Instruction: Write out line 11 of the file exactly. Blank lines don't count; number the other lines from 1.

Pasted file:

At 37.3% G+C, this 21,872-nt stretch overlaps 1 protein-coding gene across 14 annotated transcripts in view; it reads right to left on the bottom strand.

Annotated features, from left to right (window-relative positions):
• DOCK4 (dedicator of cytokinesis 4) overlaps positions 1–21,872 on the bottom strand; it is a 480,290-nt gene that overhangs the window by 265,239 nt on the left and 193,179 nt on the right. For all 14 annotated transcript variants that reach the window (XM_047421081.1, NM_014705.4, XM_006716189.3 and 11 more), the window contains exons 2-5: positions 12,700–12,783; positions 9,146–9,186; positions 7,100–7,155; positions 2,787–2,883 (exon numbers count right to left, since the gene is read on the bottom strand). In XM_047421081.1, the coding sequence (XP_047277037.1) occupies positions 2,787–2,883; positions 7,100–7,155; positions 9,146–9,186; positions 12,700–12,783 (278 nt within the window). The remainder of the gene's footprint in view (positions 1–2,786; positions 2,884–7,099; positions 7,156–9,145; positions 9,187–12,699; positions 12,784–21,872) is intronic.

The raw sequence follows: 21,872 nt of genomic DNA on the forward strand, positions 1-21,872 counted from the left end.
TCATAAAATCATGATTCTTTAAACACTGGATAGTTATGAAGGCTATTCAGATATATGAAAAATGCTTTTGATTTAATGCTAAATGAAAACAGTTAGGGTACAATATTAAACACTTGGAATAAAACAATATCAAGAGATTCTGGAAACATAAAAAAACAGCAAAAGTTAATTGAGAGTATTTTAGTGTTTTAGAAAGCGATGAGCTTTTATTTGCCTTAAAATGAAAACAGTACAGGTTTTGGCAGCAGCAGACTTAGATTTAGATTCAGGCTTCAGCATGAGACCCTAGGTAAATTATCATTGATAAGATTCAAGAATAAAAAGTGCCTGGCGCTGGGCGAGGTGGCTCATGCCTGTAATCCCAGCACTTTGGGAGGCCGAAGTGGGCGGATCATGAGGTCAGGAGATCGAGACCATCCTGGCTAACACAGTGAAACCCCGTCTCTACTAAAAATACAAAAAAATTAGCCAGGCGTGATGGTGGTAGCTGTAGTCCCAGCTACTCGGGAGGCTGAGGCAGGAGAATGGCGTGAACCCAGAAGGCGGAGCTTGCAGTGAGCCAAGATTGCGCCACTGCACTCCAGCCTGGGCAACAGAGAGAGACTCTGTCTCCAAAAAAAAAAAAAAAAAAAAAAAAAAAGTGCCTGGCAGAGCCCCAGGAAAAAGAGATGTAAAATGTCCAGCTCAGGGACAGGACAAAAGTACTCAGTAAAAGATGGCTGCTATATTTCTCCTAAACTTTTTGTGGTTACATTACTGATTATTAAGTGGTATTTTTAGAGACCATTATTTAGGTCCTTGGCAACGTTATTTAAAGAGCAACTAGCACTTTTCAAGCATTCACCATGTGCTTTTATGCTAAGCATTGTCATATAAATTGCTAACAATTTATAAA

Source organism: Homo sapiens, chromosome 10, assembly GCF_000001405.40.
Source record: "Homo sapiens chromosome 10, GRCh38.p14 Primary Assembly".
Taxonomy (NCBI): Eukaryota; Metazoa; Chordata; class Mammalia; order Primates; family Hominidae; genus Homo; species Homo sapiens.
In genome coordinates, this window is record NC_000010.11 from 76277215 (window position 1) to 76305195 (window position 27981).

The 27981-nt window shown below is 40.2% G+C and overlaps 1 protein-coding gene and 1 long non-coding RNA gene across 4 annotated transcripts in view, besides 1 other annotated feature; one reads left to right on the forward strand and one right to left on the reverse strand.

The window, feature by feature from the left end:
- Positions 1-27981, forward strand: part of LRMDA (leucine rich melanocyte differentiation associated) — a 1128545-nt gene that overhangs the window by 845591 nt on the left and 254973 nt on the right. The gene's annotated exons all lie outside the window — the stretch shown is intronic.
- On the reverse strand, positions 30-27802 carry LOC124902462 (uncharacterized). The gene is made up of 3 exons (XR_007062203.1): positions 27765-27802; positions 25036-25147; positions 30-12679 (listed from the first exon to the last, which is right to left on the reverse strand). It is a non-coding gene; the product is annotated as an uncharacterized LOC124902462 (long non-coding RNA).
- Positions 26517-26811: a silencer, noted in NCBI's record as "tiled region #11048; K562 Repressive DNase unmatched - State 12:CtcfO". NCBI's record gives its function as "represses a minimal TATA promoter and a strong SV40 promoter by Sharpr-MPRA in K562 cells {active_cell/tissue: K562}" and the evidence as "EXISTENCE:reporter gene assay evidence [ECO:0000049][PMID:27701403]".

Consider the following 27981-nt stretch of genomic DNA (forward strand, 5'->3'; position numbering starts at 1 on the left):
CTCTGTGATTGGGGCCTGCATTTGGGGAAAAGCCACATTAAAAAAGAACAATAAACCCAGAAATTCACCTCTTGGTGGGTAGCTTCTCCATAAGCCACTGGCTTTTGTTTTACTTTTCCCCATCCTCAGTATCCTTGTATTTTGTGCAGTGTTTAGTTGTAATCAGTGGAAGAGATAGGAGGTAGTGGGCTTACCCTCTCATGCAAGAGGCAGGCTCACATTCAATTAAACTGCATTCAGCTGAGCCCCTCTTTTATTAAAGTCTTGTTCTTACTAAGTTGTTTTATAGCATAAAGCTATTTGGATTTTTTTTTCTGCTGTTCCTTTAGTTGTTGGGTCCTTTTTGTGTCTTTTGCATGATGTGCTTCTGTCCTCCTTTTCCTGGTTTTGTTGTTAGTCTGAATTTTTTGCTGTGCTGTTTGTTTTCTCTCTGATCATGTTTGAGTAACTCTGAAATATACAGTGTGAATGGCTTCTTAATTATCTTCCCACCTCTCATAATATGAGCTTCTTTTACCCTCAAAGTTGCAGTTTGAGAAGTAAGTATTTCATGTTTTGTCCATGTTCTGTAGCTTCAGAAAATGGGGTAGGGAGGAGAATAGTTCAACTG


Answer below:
The window, feature by feature from the left end: